Wednesday, February 18, 2009

Oscar Symposium Day Two

Nathaniel R: A note of warning for rabid symposium enthusiasts. This year's symposium is shorter than usual. There's a brief wrap up tomorrow but it was basically a two and half day affair this year due to time constraints and the golden malaise that was well covered in day one.

Where did we leave off, let's see... previously on the Symposium the Academy was deemed a passive and/or reactionary collective. There was handwringing about the terrors of the distribution system and the limited amounts of movies people actually do see. Ed struggled with loving performances in films he hated. Rachel Getting Married proved divisive... no kidding. And Kris felt battered by Harvey Milk's halo. So here we go again.


~ Day Two ~

To give Kris a halo-proof film and to cover all the ground you request Tim, I suspect Milk would have to have been as long as Benjamin Button (The Curious Case of Harvey Milk?) and who needs that? Harvey Milk is such an underappreciated and crucial figure in the history of civil rights and what biopics can't also double as hagiographies? Make a miniseries if you want to cover a whole life. If we must have biopics -- must we? There are so many other genres that would like some face time at the Kodak -- shouldn't they be tightly focused like The Queen and Capote were and now Milk is. And if they're smartly made they can hire a brilliant actor to fill in the blanks of the life before the events focused on and the ones inbetween and the ones you don't have the running time to go into. This is the kind of thing actors should be rewarded for. Not for adequately meeting the demands of a meaty role.

Timothy Brayton: One of the things I noticed looking over the acting nominations is that the two male categories, in my opinion, are substantially stronger than the female categories. In both Actor and Supporting Actor, I love three nominees, and I'm perfectly fine with the other two; in both Actress and Supporting Actress, I actively dislike one of the nominees, two leave me cold, and two are pretty good, but not world-changing. Did anyone else feel the same way? Is this a sign of male screenwriters' perpetual inability to write compelling female characters? Am I just being absurdly picky because my beloved Sally Hawkins was snubbed?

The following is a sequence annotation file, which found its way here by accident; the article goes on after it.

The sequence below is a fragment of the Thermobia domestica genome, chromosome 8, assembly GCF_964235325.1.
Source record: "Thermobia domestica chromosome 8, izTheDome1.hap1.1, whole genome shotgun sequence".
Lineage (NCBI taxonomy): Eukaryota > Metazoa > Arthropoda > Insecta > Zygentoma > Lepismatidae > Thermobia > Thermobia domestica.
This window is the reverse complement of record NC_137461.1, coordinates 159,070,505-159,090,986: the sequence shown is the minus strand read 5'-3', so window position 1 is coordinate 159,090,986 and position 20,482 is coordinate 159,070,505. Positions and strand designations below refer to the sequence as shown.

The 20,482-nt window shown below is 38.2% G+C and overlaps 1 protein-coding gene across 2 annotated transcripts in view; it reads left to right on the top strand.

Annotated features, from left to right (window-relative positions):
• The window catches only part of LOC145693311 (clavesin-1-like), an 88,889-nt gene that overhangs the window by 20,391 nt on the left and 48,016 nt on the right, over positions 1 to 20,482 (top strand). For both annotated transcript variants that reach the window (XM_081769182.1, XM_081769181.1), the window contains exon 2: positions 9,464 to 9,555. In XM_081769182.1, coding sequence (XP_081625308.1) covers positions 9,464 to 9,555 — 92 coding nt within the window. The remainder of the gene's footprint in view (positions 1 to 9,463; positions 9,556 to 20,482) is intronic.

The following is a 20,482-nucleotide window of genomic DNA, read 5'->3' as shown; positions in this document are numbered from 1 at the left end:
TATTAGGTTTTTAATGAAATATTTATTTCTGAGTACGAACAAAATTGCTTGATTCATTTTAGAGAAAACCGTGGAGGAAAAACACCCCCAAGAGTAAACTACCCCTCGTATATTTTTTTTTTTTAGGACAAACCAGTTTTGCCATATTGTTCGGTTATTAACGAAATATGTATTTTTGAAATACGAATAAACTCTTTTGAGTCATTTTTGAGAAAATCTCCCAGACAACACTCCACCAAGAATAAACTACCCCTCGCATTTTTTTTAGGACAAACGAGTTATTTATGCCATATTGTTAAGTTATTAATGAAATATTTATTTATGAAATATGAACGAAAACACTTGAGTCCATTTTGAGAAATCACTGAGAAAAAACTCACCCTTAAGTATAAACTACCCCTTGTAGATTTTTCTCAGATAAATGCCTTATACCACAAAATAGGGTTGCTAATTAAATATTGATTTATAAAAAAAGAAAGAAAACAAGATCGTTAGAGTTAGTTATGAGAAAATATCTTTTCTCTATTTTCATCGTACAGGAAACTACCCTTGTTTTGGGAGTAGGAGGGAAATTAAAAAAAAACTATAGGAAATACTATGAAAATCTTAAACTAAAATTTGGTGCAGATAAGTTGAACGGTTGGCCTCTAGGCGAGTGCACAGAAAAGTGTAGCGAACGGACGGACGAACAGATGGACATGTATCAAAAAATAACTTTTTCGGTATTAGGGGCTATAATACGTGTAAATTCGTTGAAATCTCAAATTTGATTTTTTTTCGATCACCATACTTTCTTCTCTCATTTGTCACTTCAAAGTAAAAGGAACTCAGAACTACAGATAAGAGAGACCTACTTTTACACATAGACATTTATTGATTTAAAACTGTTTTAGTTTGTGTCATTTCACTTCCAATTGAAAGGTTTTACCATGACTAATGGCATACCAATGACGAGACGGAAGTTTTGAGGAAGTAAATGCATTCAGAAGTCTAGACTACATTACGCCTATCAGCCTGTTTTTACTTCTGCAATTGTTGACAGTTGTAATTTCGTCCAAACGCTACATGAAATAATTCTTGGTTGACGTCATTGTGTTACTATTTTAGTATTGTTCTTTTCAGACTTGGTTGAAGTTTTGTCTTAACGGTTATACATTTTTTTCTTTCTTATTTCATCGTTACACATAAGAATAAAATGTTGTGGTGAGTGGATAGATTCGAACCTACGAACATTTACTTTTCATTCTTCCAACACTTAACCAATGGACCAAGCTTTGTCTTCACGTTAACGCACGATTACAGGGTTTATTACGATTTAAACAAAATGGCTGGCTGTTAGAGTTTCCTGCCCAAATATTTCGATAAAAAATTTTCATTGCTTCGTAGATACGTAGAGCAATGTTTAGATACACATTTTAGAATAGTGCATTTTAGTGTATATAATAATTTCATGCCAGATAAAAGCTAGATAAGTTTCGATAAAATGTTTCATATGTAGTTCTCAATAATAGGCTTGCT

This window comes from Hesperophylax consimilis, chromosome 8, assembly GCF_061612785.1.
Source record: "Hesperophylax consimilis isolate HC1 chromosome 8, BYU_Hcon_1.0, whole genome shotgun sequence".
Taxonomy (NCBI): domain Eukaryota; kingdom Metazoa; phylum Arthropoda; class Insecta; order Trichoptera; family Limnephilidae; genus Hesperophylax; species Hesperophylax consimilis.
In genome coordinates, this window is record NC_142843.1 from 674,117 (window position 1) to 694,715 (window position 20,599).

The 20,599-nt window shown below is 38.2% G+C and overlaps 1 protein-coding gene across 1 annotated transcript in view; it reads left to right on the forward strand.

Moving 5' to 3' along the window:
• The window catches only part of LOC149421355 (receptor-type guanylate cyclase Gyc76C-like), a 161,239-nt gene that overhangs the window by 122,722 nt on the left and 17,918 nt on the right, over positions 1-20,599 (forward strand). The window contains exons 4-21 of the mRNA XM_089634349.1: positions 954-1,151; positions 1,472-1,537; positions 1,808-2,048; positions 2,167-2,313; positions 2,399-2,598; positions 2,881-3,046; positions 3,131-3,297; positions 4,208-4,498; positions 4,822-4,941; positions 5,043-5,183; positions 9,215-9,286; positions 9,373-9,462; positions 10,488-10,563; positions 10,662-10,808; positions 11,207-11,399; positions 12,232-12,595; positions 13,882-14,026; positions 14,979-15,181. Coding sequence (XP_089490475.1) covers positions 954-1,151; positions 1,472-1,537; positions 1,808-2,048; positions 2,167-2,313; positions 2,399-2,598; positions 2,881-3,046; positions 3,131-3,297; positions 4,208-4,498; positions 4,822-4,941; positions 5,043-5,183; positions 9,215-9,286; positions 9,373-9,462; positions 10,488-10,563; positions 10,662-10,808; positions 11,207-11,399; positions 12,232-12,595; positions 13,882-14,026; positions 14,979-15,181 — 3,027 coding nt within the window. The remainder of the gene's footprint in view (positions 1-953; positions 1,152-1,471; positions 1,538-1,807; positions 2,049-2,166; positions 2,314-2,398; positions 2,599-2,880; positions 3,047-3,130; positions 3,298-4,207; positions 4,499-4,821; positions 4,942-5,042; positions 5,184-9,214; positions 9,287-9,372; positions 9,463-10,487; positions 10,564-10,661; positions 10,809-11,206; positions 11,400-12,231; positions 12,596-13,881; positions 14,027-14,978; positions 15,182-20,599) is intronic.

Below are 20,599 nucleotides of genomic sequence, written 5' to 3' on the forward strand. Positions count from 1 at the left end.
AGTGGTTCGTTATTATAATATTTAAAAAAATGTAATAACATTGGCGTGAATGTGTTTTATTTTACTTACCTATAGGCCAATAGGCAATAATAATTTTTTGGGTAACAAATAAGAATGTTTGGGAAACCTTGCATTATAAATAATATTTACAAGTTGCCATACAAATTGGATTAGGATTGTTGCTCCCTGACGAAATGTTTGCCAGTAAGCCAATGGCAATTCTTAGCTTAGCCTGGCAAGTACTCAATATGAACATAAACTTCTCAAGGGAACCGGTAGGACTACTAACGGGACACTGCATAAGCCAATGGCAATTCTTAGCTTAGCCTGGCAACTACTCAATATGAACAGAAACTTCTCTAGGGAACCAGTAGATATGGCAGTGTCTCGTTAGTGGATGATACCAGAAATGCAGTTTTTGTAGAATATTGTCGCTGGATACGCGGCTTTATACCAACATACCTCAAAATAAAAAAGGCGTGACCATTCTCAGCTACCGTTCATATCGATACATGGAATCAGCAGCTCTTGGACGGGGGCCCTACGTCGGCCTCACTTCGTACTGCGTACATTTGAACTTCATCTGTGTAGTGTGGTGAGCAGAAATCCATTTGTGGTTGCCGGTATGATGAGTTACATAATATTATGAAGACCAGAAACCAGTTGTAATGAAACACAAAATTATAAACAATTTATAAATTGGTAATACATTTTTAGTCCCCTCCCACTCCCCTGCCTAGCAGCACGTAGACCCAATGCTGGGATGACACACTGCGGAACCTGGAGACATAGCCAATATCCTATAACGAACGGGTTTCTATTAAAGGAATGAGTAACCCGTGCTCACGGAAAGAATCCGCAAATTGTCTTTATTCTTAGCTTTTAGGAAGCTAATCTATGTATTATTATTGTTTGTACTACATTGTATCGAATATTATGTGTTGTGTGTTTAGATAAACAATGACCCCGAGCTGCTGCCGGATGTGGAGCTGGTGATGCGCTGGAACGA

Watch the participants dart away from Nathaniel's question about "heat of the moment" errors in judgment (guess he's the only one that makes mistakes!), learn what Iron Man says about stardom, why we're suing Kris, how David Fincher messed with Timothy and Ed's heads, why marketing execs should hang it up post Frost/Nixon, and why AMPAS ignoring public opinion can be a good thing. Plus: more nostalgia for 2007 and unnecessary dreaming about 2009. Return and comment if you'd like to join in...
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26 comments:

adam k. said...

Well I certainly regret being nutso for American Beauty way back in the day. But most of the other nominated films that year were mediocre anyway (or else I hadn't seen them) so Beauty was always the exciting choice and still sort of is.

That was one of my first oscar years. But as an oscarwatcher, I really cut my teeth on 2000 and 2001. And is it just me, or are the oscars just not that exciting anymore? They just don't make 'em like they used to. There hasn't been anything truly suspenseful, at least in best picture, for many years. The only real shock has been Black Sunday in '05 and I'd rather not think about that ever again.

It seems like there hasn't been a bona fide masterpiece in the best pic race in some time, and there also hasn't been any real suspense. Even though the ultimate outcomes in '00 and '01 were rather depressing, there were such good films in the mix, and so much uncertainty, that awards season seemed truly magical ('02 was not bad either). But now it's just really gone downhill.

'06 was a good year for quality, but even the really good films were so relentlessly depressing that I couldn't love them. Plus there was zero suspense. The only thing I really cared about that year was Once, which at least won best song.

Maybe I just look back fondly on those other years because I was in college and I had my art theaters and my college friends and that sense of new discovery and wonder. But I think a lot of it's just that the movies and the awards now are just not worth caring about as much.